Pharmacist-Physician Collaboration at a Family Medicine Residency Program: A Focus Group Study

  • Keri Hager University of Minnesota College of Pharmacy
  • Courntey Murphy University of Minnesota College of Pharmacy
  • Don Uden University of Minnesota College of Pharmacy
  • Brian Sick University of Minnesota School of Medicine
Keywords: collaborative practice, pharmacist-physician collaboration, family medicine residency, team based primary care


Background: In response to transforming healthcare and pursuit of the Triple Aim, many health systems have added team members to expand the capabilities and effectiveness of the team to facilitate these aims. The objective of this study was to explore knowledge and perceptions of pharmacist-physician collaboration among family medicine residents (FMR), family medicine faculty (FMF), and pharmacist faculty and residents in a practice where clinical pharmacy services were relatively new. Understanding the nuances of pharmacist-physician interactions will provide insight into how to improve FMR education to prepare learners for patient-centered, team-based practice.

Methods: An exploratory descriptive qualitative study design was used to articulate perceptions of professional roles and team-based care in an interprofessional family medicine community-based clinical practice. Five, 60-minute focus groups were conducted in a clinical training setting that focuses on preparing family medicine physicians for collaborative rural primary care practice.

Results: Twenty-one FMRs, eight FMF, and six clinical pharmacists participated. Three themes emerged from the focus groups and were consistent across the groups: 1) roles of pharmacists recognized by physicians in different settings, 2) benefits to collaboration, and 3) keys to successful pharmacist-physician collaboration which include a) developing the relationship, b) optimizing communication, c) creating beneficial clinical workflow, d) clarifying roles and responsibilities, and e) increasing opportunities for meaningful interactions.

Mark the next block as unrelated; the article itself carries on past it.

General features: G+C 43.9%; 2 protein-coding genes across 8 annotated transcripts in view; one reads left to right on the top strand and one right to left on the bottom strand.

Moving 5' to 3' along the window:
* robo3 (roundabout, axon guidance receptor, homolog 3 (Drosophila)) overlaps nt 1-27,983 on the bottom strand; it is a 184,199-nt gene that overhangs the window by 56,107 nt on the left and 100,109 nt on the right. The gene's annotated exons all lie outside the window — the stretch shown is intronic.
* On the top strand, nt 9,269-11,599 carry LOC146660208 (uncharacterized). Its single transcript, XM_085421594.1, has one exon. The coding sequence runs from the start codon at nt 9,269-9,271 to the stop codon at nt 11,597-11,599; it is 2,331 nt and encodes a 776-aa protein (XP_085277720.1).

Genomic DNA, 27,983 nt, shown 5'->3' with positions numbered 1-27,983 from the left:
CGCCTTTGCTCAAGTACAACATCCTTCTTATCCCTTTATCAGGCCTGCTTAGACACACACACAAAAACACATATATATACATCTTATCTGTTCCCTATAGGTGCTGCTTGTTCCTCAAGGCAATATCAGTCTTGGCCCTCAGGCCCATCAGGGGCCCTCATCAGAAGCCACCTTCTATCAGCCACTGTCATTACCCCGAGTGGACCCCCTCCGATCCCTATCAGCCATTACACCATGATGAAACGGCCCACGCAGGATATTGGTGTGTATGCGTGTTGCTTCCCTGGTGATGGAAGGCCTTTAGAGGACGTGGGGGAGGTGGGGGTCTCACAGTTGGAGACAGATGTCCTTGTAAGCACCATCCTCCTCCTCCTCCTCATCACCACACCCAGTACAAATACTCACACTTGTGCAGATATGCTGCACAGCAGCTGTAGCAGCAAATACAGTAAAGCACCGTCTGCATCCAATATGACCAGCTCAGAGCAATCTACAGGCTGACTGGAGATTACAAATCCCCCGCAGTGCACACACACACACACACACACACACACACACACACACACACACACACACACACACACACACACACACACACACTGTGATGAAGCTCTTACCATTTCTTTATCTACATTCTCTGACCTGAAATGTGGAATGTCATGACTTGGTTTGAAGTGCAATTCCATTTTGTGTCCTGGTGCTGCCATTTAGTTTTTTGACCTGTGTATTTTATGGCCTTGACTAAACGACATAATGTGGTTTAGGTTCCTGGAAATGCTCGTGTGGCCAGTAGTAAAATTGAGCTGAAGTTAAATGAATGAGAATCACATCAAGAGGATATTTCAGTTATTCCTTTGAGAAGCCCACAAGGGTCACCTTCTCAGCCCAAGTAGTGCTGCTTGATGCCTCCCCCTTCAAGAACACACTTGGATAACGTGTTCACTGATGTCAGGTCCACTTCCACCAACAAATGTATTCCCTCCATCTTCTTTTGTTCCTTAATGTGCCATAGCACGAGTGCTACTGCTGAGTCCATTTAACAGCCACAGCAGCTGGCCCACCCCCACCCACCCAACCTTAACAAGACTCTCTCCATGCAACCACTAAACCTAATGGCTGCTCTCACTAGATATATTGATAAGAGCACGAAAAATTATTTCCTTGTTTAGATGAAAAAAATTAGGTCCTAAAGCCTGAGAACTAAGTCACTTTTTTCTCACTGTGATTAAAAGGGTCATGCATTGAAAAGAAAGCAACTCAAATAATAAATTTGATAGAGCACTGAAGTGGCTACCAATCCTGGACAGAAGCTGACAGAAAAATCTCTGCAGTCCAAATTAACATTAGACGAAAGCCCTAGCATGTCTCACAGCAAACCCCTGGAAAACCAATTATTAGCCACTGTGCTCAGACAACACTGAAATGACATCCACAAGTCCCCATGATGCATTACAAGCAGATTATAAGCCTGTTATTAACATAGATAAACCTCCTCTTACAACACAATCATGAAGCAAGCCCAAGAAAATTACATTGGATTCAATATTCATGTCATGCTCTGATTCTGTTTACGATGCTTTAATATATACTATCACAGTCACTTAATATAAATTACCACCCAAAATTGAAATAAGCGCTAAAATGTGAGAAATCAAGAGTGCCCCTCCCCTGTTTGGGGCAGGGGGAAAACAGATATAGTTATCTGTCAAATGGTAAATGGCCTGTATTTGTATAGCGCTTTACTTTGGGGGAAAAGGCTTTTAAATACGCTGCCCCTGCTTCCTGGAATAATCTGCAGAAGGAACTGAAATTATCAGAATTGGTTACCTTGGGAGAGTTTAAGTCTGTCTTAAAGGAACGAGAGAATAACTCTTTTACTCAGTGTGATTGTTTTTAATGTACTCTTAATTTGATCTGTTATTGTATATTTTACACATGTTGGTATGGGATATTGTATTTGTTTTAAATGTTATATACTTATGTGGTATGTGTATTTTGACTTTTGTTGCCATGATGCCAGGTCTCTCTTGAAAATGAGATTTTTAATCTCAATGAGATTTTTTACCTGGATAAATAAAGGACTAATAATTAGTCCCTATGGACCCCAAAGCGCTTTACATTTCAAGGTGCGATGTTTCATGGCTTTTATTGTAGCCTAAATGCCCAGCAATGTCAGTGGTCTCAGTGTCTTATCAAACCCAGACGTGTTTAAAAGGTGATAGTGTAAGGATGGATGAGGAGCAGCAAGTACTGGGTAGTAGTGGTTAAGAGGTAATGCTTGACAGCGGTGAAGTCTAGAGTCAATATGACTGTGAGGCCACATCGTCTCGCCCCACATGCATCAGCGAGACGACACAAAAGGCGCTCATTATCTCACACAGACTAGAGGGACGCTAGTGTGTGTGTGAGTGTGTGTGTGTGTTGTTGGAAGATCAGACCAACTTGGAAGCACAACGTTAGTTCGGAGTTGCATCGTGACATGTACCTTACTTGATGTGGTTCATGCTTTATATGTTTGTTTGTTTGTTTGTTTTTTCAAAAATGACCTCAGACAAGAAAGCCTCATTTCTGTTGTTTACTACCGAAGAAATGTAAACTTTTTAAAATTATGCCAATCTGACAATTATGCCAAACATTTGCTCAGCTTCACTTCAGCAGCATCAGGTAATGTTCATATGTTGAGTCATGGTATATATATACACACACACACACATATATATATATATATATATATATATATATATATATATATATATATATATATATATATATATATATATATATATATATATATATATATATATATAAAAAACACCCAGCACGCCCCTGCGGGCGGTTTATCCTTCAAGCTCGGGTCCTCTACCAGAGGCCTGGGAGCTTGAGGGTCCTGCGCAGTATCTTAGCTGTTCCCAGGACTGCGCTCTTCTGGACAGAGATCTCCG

Conclusion: This study demonstrated that by co-locating physicians and pharmacists in the same environment, and providing a basic structure for collaboration, a collaborative working relationship can be initiated. Practices looking to have more effective collaborative working relationships should strive to increase the frequency of interactions of the professions, help the physicians understand the abilities of pharmacists, and help the pharmacists articulate to the physicians the value of what they provide to patients. The five keys identified in this study are building blocks to advance a successful collaborative working relationship that positively benefits patient care and achieves the Quadruple Aim.

Conflict of Interest
We declare no conflicts of interest or financial interests that the authors or members of their immediate families have in any product or service discussed in the manuscript, including grants (pending or received), employment, gifts, stock holdings or options, honoraria, consultancies, expert testimony, patents and royalties

Treatment of Human Subjects: IRB exemption granted


Type: Original Research


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Received 2017-12-17
Accepted 2018-02-18
Published 2018-02-20
Practice-Based Research